Goa is famous for its stunning beaches, but it also boasts some lesser-known mangrove forests. Places like the Cumbarjua Canal, Mandovi-Zuari Estuary, and Salim Ali Bird Sanctuary offer glimpses of Goa’s thriving mangrove ecosystems. Chorao Island Mangroves, also known simply as Chorao Island, is a picturesque and ecologically significant island located in the western Indian state of Goa.

This island is renowned for its lush mangrove forests and unique biodiversity. These areas are havens for birdwatchers, with numerous resident and migratory bird species to spot. Take a boat ride or go for a nature walk to experience the serene beauty and biodiversity of Goa’s mangroves.

 5. Gulf of Kutch Mangroves

Gulf of Kutch Mangroves


The Gulf of Kutch Mangroves, also known as the Kutchi or Kachchh mangroves, are a significant mangrove ecosystem located along the coast of the Gulf of Kutch in the western Indian state of Gujarat. This region is part of the larger Indus River Delta and is characterized by a unique blend of terrestrial and marine habitats. The mangrove vegetation in this region primarily consists of species like Avicennia marina (gray mangrove), Rhizophora mucronata (loop-root mangrove), and Ceriops tagal (milky mangrove), among others.

 6. Vembanad Kol Wetland, Kerala

Vembanad Kol Wetland, Kerala


Located in the picturesque backwaters of Kerala, the Vembanad Kol Wetland is a complex ecosystem comprising mangroves, marshes, and wetlands. This area is not only ecologically significant but also culturally rich. Traditional fishing practices, birdwatching, and houseboat cruises are some of the activities that allow you to experience the beauty of this unique landscape.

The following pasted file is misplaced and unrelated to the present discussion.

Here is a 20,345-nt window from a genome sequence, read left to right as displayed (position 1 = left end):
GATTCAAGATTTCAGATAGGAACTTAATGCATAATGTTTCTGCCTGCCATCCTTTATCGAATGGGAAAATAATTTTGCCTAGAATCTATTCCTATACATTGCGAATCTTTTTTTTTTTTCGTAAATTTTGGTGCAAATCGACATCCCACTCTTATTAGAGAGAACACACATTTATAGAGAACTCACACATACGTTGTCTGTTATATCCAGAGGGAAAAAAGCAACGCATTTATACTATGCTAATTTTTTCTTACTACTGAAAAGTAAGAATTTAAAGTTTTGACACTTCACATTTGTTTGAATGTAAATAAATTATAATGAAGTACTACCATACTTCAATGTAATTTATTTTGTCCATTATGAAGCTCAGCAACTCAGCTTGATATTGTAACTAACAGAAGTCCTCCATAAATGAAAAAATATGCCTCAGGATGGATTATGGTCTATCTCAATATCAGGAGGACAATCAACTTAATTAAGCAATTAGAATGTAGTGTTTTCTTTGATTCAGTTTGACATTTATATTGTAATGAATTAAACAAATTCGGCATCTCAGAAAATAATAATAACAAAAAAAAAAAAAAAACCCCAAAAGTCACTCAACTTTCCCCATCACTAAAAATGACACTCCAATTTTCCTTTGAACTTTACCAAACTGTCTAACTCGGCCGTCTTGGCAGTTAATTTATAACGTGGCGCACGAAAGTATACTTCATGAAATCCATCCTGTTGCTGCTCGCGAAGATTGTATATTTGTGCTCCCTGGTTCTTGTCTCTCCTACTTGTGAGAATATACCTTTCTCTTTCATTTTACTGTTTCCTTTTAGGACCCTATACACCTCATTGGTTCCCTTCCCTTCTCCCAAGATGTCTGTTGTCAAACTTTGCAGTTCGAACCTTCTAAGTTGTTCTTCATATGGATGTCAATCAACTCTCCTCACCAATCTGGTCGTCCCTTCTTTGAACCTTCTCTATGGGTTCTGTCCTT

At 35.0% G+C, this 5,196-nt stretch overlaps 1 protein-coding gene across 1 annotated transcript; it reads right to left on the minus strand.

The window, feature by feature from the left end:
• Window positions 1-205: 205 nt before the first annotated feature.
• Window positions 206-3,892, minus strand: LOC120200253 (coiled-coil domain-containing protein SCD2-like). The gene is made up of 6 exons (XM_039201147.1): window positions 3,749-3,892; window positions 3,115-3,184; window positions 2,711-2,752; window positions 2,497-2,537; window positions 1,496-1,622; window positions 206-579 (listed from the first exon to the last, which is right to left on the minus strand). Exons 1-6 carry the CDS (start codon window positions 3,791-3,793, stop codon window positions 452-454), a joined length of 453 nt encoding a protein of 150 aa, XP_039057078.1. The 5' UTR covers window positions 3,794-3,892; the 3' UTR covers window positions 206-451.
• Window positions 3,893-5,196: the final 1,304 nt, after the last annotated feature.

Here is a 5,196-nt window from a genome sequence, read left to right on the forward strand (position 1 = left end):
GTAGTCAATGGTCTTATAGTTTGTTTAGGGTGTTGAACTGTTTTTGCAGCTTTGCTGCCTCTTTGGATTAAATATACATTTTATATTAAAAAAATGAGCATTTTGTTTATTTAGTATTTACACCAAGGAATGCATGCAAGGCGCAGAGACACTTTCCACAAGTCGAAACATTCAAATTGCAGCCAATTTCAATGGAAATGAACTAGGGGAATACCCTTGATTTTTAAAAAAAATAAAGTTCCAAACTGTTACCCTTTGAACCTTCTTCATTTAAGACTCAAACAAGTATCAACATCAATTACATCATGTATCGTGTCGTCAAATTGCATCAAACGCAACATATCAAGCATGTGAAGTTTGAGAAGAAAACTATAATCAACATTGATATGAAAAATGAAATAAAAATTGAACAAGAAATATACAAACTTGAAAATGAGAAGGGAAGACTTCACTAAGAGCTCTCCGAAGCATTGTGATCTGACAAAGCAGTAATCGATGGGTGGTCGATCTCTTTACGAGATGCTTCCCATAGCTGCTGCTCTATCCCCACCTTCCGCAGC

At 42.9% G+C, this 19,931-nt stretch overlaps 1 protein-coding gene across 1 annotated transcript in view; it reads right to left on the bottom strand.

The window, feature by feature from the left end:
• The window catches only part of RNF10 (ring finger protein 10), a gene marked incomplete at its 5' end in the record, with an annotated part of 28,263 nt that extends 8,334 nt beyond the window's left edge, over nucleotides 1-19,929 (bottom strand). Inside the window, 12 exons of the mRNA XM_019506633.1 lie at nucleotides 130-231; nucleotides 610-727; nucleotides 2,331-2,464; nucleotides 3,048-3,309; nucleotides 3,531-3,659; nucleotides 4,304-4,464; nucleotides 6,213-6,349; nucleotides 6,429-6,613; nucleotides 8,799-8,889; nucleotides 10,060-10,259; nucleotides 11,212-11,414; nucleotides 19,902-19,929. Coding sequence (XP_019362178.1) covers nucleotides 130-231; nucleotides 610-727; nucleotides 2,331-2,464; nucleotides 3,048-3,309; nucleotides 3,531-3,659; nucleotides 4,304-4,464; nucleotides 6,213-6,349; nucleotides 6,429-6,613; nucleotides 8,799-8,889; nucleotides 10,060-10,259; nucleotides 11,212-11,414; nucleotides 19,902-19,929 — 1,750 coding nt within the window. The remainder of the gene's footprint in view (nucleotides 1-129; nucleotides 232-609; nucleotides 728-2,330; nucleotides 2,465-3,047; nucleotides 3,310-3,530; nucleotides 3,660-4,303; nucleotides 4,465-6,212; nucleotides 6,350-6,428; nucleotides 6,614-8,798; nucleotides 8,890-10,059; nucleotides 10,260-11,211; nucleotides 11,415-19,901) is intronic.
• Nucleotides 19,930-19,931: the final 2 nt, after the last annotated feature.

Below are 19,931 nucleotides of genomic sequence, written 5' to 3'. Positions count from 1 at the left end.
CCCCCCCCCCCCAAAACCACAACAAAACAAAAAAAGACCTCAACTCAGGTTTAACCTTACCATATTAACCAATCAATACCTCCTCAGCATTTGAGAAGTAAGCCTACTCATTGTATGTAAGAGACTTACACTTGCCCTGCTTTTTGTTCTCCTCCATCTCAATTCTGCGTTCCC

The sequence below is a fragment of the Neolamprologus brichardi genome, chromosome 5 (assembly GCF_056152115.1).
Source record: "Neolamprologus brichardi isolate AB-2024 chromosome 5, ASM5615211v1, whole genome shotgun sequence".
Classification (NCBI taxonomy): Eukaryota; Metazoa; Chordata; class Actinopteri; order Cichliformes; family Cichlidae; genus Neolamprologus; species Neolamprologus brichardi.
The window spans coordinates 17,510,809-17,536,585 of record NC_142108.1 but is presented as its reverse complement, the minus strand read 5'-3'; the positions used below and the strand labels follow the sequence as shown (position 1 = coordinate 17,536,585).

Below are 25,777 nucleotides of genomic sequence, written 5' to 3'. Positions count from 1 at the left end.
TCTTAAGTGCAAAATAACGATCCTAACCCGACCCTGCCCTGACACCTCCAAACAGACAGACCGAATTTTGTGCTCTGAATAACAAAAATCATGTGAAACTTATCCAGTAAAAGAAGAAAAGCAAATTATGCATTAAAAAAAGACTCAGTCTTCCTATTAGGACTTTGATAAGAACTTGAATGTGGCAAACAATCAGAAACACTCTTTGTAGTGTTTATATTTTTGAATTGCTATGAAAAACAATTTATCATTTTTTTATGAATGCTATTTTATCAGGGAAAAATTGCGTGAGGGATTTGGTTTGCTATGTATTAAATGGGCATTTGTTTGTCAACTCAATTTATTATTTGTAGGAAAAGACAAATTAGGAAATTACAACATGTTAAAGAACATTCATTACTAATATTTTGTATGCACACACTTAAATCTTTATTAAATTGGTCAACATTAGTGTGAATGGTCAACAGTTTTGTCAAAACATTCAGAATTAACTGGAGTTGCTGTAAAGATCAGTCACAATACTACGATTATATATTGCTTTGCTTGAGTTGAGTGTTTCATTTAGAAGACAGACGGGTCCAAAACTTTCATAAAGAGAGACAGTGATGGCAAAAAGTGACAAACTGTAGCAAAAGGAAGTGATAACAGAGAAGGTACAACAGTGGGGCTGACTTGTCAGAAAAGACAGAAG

7. Andaman and Nicobar Islands

Andaman and Nicobar Islands

The Andaman and Nicobar Islands, an archipelago in the Bay of Bengal, are surrounded by some of the most pristine and least explored mangrove forests in India. The Mahatma Gandhi Marine National Park, with its mangrove creeks, offers snorkeling, scuba diving, and birdwatching opportunities. The islands are a paradise for nature enthusiasts, with their stunning coral reefs, diverse marine life, and lush mangroves.

 8. Thane Creek Mangroves, Maharashtra

Thane Creek Mangroves, Maharashtra


Thane Creek Mangroves are situated along the eastern shoreline of Thane Creek, a tidal estuary that flows between Mumbai and Navi Mumbai. Thane Creek Mangroves, also known as Thane Creek Flamingo Sanctuary, is a vital and ecologically rich wetland area located near Mumbai, in the state of Maharashtra, India. This mangrove ecosystem plays a crucial role in supporting biodiversity, protecting the coastline, and providing various ecosystem services.


In conclusion, India’s mangrove forests are not only essential for the environment but also offer unique and enriching experiences for nature lovers. From the iconic Sundarbans to lesser-known gems like Bhitarkanika and Pichavaram, these coastal ecosystems are a testament to the marvels of nature.

So, pack your bags, put on your hiking boots, and get ready to explore these incredible mangrove forests that are waiting to be discovered!

Written by Saili Sabnis from Nelda. Images have the copyrights of the respective sources.